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20 November 2017

Studying in Wales: A year's worth of memories

Blog by Jonas Marie Dumdum from the Philippines - MSc Renewable Energy and Resource Management Graduate Candidate - University of South Wales

 

Why Wales?

To study a master's degree halfway across the world to Wales has been, and continues to be the craziest social experiment in my life. Too crazy perhaps, but it did work.

It primarily was just because of the course at first. Studying renewable energy in the UK was something that was worth giving interest to as the world continues to shift away from oil, gas and coal. Solar, wind, hydroelectric and countless other sources of energy that are sustainable and good for the long-term are needed to sustain growth while preserving the world that we live in. When I first learned the University of South Wales (USW), tucked in the South Wales Valleys offered this course in early 2015, it definitely peaked my interest.

That interest became reality one year later when the acceptance letter was sent to me in mid-2016. Preparations were made quickly to ensure that I left for this new adventure in learning.

When arrived, I instantly felt the very cold breeze of the Valleys. But the cold did not prevent me from experiencing and enjoying the warmth of its people.

[Jonas at Cardiff Castle]

It was here that I learned that there are communities that have learned from the past and used the past to build on what they believe is a good future. Communities here in Wales are actually aware of their commitments to the environment and to each other, simply because they love their home. From the classrooms and laboratories of USW’s Pontypridd campus to academic discussions in Cardiff Bay, and community consultations in the Bridgend area, I have met with people that may have different approaches, but have the same goal of harnessing what knowledge we have in sustainability.

Becoming one of the six university student bloggers of USW, as well as a helper for the university’s International Welcome Programme greatly helped in making me see Wales differently as I saw its more cultural side. From ghost stories and medieval jousting in Cardiff Castle to sampling different cuisines (even Filipino noodle food in Mountain Ash) around Wales to watching an international rugby match at the Principality Stadium, Wales offers a unique perspective about how people enjoy life.

Living and studying in Wales for a year has definitely rewarded me in not just the technical knowledge in helping to change the world, but also looking into a culture that is quite well and thriving. To be more specific, any student should know a few things about living and studying in Wales:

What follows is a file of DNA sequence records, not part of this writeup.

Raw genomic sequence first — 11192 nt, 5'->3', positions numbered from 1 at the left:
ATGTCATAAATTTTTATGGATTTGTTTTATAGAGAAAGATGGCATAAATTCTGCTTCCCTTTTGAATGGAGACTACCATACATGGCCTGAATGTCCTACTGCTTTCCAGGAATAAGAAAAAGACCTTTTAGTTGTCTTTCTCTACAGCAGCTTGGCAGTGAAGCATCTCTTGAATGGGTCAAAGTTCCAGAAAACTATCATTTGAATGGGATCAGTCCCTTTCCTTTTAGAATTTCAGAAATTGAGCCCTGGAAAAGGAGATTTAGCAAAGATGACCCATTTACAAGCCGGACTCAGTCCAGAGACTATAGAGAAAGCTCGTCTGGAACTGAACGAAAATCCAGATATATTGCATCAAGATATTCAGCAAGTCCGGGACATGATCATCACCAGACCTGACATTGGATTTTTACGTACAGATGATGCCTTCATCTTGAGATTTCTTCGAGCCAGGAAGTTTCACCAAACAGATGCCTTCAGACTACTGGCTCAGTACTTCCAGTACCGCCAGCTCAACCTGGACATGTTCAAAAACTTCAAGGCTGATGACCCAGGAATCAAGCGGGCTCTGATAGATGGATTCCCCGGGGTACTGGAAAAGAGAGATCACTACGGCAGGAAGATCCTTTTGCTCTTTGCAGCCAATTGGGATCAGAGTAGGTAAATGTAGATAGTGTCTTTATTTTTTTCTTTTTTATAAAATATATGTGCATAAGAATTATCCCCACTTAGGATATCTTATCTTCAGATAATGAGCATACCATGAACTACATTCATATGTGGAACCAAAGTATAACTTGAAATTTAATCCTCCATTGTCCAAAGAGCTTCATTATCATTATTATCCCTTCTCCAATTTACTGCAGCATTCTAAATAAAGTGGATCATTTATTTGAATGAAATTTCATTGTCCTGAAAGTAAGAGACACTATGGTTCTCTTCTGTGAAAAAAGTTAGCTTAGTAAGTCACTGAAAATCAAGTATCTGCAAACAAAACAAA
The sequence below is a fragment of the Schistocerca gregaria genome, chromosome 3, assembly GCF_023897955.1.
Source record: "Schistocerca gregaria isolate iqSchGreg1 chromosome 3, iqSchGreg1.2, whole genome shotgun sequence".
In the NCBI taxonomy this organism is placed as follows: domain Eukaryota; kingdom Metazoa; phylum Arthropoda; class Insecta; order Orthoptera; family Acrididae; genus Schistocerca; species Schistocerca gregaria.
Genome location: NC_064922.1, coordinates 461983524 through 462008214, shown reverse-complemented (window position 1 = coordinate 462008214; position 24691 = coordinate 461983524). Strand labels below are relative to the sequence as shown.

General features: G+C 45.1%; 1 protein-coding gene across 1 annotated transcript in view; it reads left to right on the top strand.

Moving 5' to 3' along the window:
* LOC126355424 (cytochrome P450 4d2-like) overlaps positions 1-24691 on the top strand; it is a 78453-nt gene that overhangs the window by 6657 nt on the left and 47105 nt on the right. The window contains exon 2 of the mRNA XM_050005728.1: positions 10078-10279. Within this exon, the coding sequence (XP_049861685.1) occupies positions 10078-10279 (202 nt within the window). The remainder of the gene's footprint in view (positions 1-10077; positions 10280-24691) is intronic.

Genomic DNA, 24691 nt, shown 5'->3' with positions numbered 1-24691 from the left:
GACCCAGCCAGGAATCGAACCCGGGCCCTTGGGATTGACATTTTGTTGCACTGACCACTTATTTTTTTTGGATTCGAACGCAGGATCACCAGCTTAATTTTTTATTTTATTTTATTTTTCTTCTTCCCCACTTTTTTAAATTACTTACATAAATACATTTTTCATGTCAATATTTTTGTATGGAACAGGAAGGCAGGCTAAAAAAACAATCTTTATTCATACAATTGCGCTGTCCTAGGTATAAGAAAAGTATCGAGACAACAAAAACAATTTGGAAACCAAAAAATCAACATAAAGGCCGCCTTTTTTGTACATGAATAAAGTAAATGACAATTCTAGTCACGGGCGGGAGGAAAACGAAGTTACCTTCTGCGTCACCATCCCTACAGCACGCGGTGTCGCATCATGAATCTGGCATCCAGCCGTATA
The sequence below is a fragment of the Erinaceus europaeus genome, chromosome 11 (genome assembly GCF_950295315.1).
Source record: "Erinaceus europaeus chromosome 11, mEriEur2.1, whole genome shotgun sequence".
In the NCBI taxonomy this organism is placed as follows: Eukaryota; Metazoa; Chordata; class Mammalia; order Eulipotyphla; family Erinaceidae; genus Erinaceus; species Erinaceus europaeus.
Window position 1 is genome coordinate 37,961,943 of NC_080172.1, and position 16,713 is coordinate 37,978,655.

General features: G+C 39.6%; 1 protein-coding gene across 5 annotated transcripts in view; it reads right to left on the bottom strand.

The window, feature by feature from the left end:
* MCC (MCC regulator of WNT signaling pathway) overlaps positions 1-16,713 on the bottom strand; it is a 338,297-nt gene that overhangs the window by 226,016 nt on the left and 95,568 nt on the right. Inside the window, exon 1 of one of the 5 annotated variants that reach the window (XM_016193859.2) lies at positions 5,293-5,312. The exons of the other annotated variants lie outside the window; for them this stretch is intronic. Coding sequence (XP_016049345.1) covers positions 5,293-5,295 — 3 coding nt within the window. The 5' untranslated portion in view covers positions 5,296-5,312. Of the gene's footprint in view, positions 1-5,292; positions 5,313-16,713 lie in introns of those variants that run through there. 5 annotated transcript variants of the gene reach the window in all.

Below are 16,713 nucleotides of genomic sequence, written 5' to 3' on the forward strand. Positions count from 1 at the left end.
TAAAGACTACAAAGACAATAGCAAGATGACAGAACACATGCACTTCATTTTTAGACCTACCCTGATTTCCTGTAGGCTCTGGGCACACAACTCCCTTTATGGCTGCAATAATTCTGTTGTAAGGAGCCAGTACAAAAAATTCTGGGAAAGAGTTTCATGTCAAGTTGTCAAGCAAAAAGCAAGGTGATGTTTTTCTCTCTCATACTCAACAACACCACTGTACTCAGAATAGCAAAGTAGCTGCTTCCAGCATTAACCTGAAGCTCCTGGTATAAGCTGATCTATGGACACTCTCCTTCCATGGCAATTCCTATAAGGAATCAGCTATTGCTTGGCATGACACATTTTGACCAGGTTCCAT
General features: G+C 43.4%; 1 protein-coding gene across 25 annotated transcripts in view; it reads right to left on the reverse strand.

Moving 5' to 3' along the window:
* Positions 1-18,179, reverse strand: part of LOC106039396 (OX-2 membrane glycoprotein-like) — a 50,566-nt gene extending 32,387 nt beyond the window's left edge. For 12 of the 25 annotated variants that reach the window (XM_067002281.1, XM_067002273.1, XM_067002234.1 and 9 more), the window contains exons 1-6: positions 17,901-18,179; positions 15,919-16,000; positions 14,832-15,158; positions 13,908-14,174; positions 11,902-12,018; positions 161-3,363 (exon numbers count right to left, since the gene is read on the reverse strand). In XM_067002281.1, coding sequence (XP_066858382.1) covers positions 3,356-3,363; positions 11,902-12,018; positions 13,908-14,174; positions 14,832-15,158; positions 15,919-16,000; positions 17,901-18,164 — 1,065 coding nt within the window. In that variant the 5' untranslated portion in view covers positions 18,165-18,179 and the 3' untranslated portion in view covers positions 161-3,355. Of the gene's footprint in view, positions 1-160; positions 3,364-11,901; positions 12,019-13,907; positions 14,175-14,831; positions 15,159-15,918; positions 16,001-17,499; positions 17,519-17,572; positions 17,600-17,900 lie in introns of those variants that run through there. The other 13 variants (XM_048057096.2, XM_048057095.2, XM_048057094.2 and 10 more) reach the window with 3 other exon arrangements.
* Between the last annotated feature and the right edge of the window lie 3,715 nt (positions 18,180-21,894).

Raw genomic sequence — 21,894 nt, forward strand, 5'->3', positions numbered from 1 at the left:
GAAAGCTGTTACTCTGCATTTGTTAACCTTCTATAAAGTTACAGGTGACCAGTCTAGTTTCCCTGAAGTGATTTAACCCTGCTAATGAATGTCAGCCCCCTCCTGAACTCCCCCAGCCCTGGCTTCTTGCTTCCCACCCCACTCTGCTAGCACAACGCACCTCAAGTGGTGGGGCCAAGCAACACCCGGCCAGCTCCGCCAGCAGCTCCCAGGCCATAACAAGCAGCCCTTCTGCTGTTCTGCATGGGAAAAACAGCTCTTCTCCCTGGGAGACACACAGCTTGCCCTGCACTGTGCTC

• Walking and lots of it: Unlike major towns and cities around the world where most of the places require extensive commuting, many towns and cities in Wales are within close distance to each other. Buses and trains do go around the major towns, but going to the surgery in Pontypridd from my house may only be a 10 to 15-minute walk and I preferred that choice.

  • Bilingualism: Street signs and even train announcements are done in both Welsh and English in Wales. For someone like me who loves listening to other languages (I am trilingual myself), I continue to be fascinated by it.
  • Rugby, and the things around it: The world’s sport may be football, but the Welsh love their rugby. I enjoy it so much now that every weekend during Autumn Internationals or Six Nations, I wear my Welsh Rugby Union shirt and join in the fun!

[Rugby international]

  • International food ingredients? Find it in Cardiff!”: Due to the high international student population in Cardiff, Swansea, and the South Wales Valleys, ingredients for international cuisines could be found in either Cathays, Butetown, or Grangetown. Even the Philippine version of the San Miguel Pale Pilsen could be found there.

[Castell Coch]

  • Castles, castles all around: Cardiff, Caerphilly, Castell Coch, Swansea, Pembroke, Newport, Chepstow, Caenarfon… the list just goes on and on when it comes to Welsh castles!
  • Welsh cakes and cawl: Both items I love. I usually get my Welsh cakes at Pontypridd or Cardiff Indoor Markets, while my favourite cawl dish could be found inside Castle Arcade!

[Welsh cakes]

  • Beauty of the valleys: Simply go up on the Valleys and see a different side of Wales.
  • University support: universities in Wales really do cater to the needs of the students, with extensive collections of reference materials, top notch lecturers and professors, and great facilities.

 

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Note: Jonas from the Philippines is graduating with a degree of MSc Renewable Energy and Resource Management this December from the University of South Wales. He is also a member of the USW Student Bloggers team, and you could find his works @USWBloggers on Instagram or search ‘USW Student Bloggers’ on Youtube.